Alexina’s Wake

Alexina's swimOn September 26th, 1926 the first organized competitive swim between Tahlequah on Vashon Island and Point Defiance was held across two miles of open water. Only 13 swimmers attempted the distance which roughly followed the ferry route used today. Without wetsuits, flippers or even goggles the 13 swimmers attempting the distance attracted an audience of 10,000 spectators and in a time of just over one hour Gerhard Bahr won the event. But the crowd did not disperse when the winner reached the dock on the Tacoma side. In fact they pushed closer together, nervously scanning the channel for the most unlikely competitor in the field- a 15 years old Stadium High School student named Alexina Slater. The only female in the competition, Alexina was more than a long shot. She was seen as a risk to the whole event. Too young, too reckless, too weak and too female for such a challenge the organizers sent a special boat along with the swimmers to trail the main group and pick the girl once she fell behind and before she drown.
On the front page of the Tacoma Tribune on September 27th a picture very similar to this one appeared above the fold and with it the news that Ms. Alexina Slater finished fourth in the race in a time under 1 hour 20 minutes. She climbed out of the water with an impish gleam in her eye and broke into a dance when she realized newsreel cameras were capturing her achievement. Fortunately for the nine swimmers that followed her there was an emergency boat available-far back in Alexina’s wake.Alexina's Wake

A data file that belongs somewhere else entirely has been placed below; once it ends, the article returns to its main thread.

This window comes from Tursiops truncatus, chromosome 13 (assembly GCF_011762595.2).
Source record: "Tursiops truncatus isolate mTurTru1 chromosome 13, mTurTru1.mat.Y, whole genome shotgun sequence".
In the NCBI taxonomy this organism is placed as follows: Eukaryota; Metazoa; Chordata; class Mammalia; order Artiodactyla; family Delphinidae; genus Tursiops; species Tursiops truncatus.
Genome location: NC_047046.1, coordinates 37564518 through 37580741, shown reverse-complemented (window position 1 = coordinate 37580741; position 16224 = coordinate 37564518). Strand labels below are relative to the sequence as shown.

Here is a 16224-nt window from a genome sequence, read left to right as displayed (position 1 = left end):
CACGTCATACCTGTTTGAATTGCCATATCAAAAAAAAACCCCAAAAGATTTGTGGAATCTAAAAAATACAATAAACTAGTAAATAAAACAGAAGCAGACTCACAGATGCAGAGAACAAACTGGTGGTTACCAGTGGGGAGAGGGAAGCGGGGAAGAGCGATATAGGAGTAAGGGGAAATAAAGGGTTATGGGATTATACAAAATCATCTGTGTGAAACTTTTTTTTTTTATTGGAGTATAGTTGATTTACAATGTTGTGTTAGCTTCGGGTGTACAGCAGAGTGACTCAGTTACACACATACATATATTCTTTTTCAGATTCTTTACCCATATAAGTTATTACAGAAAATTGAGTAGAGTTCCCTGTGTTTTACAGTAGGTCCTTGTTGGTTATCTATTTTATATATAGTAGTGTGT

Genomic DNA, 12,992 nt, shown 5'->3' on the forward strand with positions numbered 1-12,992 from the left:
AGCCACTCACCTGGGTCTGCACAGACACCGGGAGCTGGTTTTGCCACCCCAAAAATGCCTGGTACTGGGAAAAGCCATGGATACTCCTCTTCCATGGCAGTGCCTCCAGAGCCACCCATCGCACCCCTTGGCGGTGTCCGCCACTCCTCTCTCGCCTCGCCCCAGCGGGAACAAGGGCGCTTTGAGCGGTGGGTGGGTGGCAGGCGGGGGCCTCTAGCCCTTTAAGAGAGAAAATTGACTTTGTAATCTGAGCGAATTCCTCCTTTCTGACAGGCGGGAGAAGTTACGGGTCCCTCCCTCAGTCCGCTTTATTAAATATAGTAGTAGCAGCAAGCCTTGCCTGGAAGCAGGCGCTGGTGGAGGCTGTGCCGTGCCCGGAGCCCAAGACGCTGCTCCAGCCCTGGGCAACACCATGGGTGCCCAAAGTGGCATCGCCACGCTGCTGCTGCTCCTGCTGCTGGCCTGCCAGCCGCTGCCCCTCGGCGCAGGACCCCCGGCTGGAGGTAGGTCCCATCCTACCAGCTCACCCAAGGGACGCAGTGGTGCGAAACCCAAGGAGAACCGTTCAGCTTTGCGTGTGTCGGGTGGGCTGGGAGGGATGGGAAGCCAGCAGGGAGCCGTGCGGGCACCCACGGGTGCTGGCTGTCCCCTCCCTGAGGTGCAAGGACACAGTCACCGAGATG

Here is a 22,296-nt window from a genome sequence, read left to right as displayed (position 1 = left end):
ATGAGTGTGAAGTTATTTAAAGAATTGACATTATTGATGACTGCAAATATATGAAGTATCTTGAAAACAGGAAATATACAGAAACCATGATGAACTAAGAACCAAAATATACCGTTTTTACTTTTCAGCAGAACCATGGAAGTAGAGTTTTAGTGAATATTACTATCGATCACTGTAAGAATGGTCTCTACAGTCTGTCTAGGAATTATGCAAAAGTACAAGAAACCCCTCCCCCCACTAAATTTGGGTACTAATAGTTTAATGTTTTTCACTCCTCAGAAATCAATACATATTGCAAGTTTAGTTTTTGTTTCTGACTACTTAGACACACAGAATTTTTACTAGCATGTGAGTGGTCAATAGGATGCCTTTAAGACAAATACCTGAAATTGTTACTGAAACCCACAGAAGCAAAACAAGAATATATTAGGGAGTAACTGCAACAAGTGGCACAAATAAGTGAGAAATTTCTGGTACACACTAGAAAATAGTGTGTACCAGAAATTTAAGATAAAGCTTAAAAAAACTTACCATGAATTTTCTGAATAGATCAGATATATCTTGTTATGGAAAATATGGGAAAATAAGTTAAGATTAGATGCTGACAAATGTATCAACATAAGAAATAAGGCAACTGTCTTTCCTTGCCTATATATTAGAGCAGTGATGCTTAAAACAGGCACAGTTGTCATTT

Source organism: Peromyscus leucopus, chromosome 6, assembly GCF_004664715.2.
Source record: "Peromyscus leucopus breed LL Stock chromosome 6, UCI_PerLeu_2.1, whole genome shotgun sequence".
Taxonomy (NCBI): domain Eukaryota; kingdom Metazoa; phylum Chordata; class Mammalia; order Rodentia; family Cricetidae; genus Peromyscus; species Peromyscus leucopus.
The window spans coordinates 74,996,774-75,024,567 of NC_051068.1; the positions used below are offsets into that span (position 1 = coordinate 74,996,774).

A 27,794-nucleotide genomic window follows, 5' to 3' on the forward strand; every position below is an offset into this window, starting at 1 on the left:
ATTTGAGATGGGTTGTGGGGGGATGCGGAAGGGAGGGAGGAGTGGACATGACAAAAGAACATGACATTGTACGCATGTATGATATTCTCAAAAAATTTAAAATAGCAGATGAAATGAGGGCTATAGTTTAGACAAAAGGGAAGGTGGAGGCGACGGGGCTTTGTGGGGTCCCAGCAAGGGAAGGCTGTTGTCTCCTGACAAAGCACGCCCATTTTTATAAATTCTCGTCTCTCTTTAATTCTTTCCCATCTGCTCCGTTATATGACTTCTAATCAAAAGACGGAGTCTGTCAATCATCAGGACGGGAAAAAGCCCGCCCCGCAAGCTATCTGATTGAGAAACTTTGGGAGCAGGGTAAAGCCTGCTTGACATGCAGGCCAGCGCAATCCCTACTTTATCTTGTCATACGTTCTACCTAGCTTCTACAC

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This site is about the way history, in this case of a city and it's surrounds, is remembered or recorded in stories and small bits of memory. It's also about the way images and stories go together, how they inform and enrich each other and how we as thinking people fill in the content between a narrative and a visual document. So here is my city in time past, the way it looked and the people and events that create its character. For more than 20 years I have taught a 5 credit course on the History of Tacoma at the University of Washington Tacoma. With an average of 30 or 40 students a year, each doing a research paper as their primary focus for the course, I have benefited from many paths of inquiry and many researched and assembled stories. Here are some of them in the retelling along with the treasures of photographs and images in the collections of the Washington State Historical Society, Tacoma Public Library, University of Washington Digital Archives, Washington State Archives at the Office of the Secretary of State, Library of Congress, Washington State University, Alaska State Library, and many other archives, libraries and private collections.

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